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Lawsuit accuses city of Tigard of discrimination

Van Nguyen says she was demoted and fired by the city because of race and gender

A former Tigard employee has filed a federal lawsuit saying that the city and her former bosses discriminated against her because of her race and gender and retaliated against her when she tried to report it.

Van Nguyen, a Vietnamese-American, filed a lawsuit in U.S. District Court earlier this month against the city of Tigard as well as former City Manager Craig Prosser, Public Works Director Dennis Koellermeier and Community Development Director Ron Bunch.

The lawsuit claims that the 58-year-old former employee was demoted and eventually fired because of her race and gender and that the city used budget cuts as an excuse to fire her.

The lawsuit alleges that Nguyen - who worked for the city as an engineering manager from 1997 to 2009 - was a satisfactory employee for years until city officials began a 'pattern of racial and gender discrimination' directed against her and other Vietnamese employees.

City officials and Nguyen's lawyers declined to comment on the matter, but the lawsuit claims that the discrimination began as early as 2006, after Nguyen repeatedly requested to be involved with committees and sit in on meetings regarding projects Nguyen was in charge of managing.

Those requests were denied, the lawsuit claims.

In 2008, Nguyen reported to the city's human resources department that she felt she was being discriminated against because of her race and/or gender.

Nguyen received positive performance reviews for more than a decade at the city, but after she reported the discrimination in late 2008 and early 2009, Nguyen began to receive negative evaluations from her superiors.

Nguyen received a performance evaluation from Bunch in February 2009 stating that she needed improvement in every aspect of her performance. Before then, Nguyen had been evaluated as 'meeting or exceeding expectations.'

Nguyen protested the evaluation, and in March 2009 a re-evaluation found that her performance was satisfactory in three of 12 categories.

In August, Nguyen received another poor evaluation and was demoted two levels to project engineer, a non-supervisory role, although her salary remained unchanged.

The demotion was part of a 'reorganization' of the city's engineering department, the city claimed, but Nguyen's lawsuit said that only employees of Asian and Pacific Islander descent were demoted.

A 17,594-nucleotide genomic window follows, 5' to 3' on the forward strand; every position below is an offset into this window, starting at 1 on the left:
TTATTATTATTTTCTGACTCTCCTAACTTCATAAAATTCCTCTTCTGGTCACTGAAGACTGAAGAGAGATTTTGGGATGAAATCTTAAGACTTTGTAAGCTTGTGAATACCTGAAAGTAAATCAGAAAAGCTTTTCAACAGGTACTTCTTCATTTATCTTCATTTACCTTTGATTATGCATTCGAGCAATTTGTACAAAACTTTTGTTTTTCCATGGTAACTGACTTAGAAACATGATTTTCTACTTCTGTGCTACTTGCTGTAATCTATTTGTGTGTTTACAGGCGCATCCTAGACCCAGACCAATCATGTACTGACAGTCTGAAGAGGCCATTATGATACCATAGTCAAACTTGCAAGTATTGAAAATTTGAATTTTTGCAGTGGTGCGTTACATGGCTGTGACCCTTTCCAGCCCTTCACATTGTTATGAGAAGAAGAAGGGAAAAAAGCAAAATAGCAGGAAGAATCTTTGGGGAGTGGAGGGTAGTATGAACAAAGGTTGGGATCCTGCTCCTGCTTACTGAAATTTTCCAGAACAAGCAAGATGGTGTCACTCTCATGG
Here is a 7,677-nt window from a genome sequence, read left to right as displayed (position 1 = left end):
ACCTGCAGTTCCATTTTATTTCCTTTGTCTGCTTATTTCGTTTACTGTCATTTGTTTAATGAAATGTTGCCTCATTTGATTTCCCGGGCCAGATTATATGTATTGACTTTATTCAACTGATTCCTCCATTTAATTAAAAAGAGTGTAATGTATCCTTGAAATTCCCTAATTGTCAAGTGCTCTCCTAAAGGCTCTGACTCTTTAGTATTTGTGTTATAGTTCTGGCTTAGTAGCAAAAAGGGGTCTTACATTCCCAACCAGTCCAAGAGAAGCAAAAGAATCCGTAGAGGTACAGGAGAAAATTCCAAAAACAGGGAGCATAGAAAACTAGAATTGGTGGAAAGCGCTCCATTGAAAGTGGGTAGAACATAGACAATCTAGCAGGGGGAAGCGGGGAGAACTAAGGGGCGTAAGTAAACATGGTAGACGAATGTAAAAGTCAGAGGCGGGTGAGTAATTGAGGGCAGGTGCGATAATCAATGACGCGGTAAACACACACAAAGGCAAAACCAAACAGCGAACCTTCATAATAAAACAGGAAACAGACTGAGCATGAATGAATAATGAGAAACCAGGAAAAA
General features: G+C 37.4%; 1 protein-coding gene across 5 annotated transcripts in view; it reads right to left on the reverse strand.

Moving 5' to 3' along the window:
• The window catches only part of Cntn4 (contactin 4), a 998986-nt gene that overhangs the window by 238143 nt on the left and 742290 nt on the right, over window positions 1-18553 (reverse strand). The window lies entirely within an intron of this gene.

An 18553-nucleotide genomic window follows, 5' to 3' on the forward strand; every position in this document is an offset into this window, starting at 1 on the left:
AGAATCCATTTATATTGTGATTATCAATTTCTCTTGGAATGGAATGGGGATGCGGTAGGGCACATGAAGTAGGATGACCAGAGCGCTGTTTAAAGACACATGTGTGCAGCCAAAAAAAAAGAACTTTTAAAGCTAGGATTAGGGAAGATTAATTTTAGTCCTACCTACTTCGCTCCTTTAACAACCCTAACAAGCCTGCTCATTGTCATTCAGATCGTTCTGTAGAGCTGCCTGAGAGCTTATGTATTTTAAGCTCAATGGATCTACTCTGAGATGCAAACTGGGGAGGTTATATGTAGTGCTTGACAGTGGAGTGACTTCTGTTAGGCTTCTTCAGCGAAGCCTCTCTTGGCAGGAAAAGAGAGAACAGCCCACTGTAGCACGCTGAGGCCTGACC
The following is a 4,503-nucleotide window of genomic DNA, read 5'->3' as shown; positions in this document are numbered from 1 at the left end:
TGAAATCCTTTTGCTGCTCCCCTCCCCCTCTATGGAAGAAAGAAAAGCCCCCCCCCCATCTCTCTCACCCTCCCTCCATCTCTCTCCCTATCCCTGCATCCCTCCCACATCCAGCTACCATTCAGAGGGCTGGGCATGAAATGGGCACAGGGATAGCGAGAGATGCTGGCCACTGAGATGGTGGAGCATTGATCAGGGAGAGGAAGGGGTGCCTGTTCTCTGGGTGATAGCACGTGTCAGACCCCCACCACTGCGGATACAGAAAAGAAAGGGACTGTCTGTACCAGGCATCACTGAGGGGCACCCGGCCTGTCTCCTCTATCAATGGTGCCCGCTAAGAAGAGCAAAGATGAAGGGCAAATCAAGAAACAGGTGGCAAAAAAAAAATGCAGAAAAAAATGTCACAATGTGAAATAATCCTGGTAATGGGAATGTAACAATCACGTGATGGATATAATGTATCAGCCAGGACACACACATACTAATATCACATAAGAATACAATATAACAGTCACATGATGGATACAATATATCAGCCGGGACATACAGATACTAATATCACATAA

In April, Nguyen and two other female employees in the city's public works department were told they would be laid off due to budget cuts.

The city ultimately laid off 11 employees from departments across the city's budget, including the library and police force, totaling $1.5 million in budget cuts.

All of the notified employees were given the opportunity to 'bump' the layoffs to another employee with less seniority, but when Nguyen requested that her layoff be bumped to a lower employee. Her request was denied.

According to the lawsuit, Koellermeier denied the request because of Nguyen's past performance, her denial that she had performed poorly and statements made from past supervisors.

Nguyen was the only employee whose bumping request was denied, the lawsuit alleged.

Nguyen filed a complaint with the state Bureau of Labor and Industries in July 2010.

Investigators with BOLI found that the city discriminated against Nguyen based partly on her race and gender.

'…It does not seem credible that (Nguyen) would successfully perform her job for years only to suffer a total deterioration of her performance on every level,' wrote BOLI investigator Eric Yates in a report. Yates wrote that the city's re-evaluation of Nguyen's performance review suggested the original evaluation was not accurate in the first place.

Although the city had legitimate reasons for its actions, Yates wrote, the 'substantial evidence' that Nguyen provided suggested that those reasons were a pretext for wanting to fire her.

'Based on the totality to the circumstance, a reasonable person could conclude that (the city of Tigard's) stated reason for (its) action was pretext and (Nguyen) was discriminated against in part based on her sex, race or national origin,' Yates wrote.

The lawsuit is asking for past and future earnings, punitive damages and for Nguyen get her old job back.